The 2020 Mensa Foundation Colloquium will explore some of the key developments taking place in the world of food science. This includes investigations into food safety, emerging food and agricultural technologies, maintaining stable food supplies globally, and more. The event will also feature the interactive “Physiology of Taste” by The Culinary Institute of America.
Bring a big appetite for learning about these consequential advances in food science!
This event includes small samples of food that cannot be substituted for other items. If you have concerns about the presence of foods that you are allergic to, please contact us with any questions.
Sponsored by the Mensa Education & Research Foundation, this one-day educational symposium provides a forum for Mensans and the general public to explore, debate, and evaluate a major issue of long-range importance to society.
Founded in 1946, The Culinary Institute of America is the world’s premier culinary college. Dedicated to developing leaders in foodservice and hospitality, the independent, not-for-profit CIA offers master’s, bachelor’s, and associate degrees with majors in culinary arts, baking & pastry arts, food business management, hospitality management, culinary science, and applied food studies.
The college also offers executive education, certificate programs, and courses for professionals and enthusiasts. Its conferences, leadership initiatives, and consulting services have made the CIA the think tank of the food industry and its worldwide network of more than 50,000 alumni includes innovators in every area of the food world. The CIA has locations in New York, California, Texas, and Singapore.
Dr. Haley Oliver completed her Bachelor of Science degrees in molecular biology and in microbiology at the University of Wyoming and received her Ph.D. in food science, with minors in epidemiology and microbiology, at Cornell University. Prior to joining the Department of Food Science at Purdue University as an assistant professor in the fall of 2010, she was a postdoctoral research associate in the Department of Food Science at Cornell University where she began investigating listeria monocytogenes contamination patterns in retail deli environments.
Dr. Oliver’s current research focuses on prevalence, persistence, and transmission of listeria monocytogenes and salmonella in retail food systems as well as development of practical and feasible control strategies aimed to reduce cross-contamination. She has been working to develop food safety capacity in Afghanistan, Nigeria, and Peru.
Dr. OIiver and her Purdue colleagues have developed a food technology program at Herat University in Afghanistan aimed to improve food safety, quality, and security sponsored by USAID. In addition to her research program, Dr. Oliver teaches food microbiology, food plant sanitation, and graduate food microbiology courses at Purdue.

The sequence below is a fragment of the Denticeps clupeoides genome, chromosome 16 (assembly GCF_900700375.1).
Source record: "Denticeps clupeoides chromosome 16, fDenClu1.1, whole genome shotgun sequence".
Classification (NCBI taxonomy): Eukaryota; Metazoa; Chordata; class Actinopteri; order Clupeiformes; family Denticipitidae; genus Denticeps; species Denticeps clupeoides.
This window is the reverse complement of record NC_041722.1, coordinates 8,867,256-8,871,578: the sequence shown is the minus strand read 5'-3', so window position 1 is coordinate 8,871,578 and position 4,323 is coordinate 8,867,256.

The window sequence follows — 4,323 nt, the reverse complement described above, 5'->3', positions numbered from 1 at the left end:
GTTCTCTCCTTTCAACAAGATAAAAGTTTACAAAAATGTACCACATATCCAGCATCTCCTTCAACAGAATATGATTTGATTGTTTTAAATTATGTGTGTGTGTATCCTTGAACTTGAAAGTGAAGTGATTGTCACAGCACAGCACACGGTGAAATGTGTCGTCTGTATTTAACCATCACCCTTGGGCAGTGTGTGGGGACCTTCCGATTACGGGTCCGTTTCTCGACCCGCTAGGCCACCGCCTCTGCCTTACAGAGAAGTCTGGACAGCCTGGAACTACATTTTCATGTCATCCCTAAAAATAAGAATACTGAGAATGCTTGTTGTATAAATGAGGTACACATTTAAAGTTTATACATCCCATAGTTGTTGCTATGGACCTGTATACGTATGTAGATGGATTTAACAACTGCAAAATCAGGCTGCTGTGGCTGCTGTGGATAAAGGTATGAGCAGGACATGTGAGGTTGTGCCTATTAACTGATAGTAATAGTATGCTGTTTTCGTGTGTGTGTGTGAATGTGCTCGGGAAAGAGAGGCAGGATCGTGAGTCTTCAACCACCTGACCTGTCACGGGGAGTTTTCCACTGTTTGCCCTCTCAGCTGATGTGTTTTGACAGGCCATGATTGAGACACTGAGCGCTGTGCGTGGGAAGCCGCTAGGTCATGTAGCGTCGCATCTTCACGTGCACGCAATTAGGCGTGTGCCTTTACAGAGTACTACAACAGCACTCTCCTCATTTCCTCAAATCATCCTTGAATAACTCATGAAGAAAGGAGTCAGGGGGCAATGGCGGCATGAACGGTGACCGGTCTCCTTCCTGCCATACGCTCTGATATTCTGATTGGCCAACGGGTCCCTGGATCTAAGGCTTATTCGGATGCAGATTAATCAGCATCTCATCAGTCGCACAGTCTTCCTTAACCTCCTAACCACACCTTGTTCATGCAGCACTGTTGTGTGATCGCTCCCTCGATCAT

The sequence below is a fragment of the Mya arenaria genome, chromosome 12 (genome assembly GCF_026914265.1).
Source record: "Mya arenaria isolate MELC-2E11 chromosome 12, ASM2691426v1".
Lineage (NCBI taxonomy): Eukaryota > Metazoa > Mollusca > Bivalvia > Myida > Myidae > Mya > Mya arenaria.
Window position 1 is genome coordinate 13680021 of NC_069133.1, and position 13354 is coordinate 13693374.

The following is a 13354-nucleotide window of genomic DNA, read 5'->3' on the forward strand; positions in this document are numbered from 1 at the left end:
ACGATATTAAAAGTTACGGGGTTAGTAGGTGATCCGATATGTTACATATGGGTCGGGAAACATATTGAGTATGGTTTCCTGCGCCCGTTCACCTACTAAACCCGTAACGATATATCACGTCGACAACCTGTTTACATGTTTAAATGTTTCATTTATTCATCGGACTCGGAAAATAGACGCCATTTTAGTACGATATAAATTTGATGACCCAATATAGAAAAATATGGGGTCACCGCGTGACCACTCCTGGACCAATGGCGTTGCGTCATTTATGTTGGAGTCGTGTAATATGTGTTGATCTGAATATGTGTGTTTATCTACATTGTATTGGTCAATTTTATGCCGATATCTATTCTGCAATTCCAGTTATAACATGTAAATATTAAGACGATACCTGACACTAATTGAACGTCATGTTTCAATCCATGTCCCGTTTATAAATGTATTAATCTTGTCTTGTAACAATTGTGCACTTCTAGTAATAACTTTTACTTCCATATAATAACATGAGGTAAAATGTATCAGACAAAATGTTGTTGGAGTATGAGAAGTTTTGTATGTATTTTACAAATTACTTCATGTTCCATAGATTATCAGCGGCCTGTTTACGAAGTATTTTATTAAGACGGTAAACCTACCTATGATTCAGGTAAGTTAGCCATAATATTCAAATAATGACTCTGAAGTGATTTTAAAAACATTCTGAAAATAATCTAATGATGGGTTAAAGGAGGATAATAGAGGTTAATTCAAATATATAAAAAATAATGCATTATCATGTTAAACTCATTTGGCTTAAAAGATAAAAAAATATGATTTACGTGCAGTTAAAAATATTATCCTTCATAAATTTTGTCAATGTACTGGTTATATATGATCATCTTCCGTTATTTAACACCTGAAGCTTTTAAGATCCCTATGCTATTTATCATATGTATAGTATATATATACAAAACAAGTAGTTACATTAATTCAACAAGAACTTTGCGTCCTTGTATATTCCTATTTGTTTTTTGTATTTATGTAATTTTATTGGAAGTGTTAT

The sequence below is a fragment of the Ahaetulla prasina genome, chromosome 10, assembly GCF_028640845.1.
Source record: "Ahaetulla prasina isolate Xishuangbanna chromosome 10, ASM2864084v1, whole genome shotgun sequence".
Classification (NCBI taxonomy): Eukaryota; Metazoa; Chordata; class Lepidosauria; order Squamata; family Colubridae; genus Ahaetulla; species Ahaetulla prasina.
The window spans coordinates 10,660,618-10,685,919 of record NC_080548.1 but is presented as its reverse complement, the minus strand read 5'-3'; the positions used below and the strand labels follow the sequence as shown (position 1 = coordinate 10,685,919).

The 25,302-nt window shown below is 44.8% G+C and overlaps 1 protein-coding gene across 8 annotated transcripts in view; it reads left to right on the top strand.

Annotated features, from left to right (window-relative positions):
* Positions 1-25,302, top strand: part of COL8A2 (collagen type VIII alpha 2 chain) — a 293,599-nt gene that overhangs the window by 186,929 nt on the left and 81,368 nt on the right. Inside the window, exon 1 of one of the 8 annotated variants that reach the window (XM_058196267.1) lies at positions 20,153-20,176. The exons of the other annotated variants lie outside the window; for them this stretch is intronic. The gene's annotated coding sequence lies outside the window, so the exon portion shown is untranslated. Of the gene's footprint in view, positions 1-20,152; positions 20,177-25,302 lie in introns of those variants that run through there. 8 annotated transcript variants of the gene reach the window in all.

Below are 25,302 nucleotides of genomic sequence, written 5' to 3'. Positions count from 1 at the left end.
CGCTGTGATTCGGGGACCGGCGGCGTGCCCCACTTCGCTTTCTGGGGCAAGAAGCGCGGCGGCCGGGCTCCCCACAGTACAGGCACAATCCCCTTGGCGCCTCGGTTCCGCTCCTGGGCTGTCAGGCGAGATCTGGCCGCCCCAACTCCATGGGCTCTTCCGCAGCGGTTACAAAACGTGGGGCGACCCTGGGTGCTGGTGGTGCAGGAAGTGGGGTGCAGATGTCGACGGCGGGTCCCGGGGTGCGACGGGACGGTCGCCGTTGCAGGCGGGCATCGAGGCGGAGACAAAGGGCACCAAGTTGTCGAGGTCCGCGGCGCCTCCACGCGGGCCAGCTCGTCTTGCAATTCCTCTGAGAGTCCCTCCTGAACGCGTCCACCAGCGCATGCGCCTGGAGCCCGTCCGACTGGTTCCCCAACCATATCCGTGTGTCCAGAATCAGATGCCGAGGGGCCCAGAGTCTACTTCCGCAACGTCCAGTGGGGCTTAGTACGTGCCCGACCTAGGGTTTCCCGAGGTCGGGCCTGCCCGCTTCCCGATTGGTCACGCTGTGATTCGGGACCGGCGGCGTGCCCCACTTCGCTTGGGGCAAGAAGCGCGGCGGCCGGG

She received the university’s Carine Alexander Spirit of the Land-Grant award, the USDA Food and Agriculture Science Excellence in Teaching Award for New Teachers, Purdue University’s highest teaching honor — the Charles B. Murphy Teaching Award, the International Association for Food Protection Young Scientist Award, and is an AAAS Leshner Fellow. She also serves as the Director of the USAID Feed the Future Food Safety Innovation Lab.
Follow Dr. Oliver on Twitter @oliver_franks.
Dr. Savage has been working in agriculture for more than 40 years. He earned his Bachelor of Science at Stanford University and Master of Science and Ph.D. in plant pathology from U.C. Davis.
He has worked for Colorado State University, the DuPont Chemical Company, biological control company Mycogen, and since 1996 as an independent consultant working with various technology companies and in several organizations developing sustainability metrics.
Since 2009 Dr. Savage has also been active communicating about food and farming issues through blogging, as a Forbes contributor, and most recently through the POPagriculture podcast sponsored by the CropLife Foundation. He has had a lifelong interest in environmental protection and considers himself a part of the Ecomodernist movement.
Follow Dr. Savage on twitter @grapedoc.
If you’ve ever eaten in a U.S. restaurant, you have more than likely eaten a product from C.H. Guenther & Son, where R&D Director Maxwell Heathcott leads the company’s product development efforts. The San Antonio-based concern supplies items to more than three-quarters of the top 100 U.S. restaurant chains as well as other products for the retail, foodservice, and industrial channels.
A global diversified food manufacturer, C.H. Guenther & Son operates 24 plants in five countries. It’s the oldest continuously operated milling company in the U.S. and a leading supplier of gravies and sauces, baking mixes, custom desserts, oven-ready snacks and meals, and other value-added products for foodservice and to select consumer markets worldwide.
At C.H. Guenther & Son, Heathcott is responsible for product development for national chains, which includes consulting with menu teams at restaurants such as McDonald’s and KFC.
Heathcott earned Bachelor of Art degrees in philosophy and international studies from Trinity University, an Associate of Science in culinary arts from Kendall College, and a Master of Science in hospitality management from Roosevelt University.
Before his career in the lab, Heathcott worked at fine dining restaurants in San Antonio and Chicago, including as Food & Beverage Manager for the Chicago Yacht Club.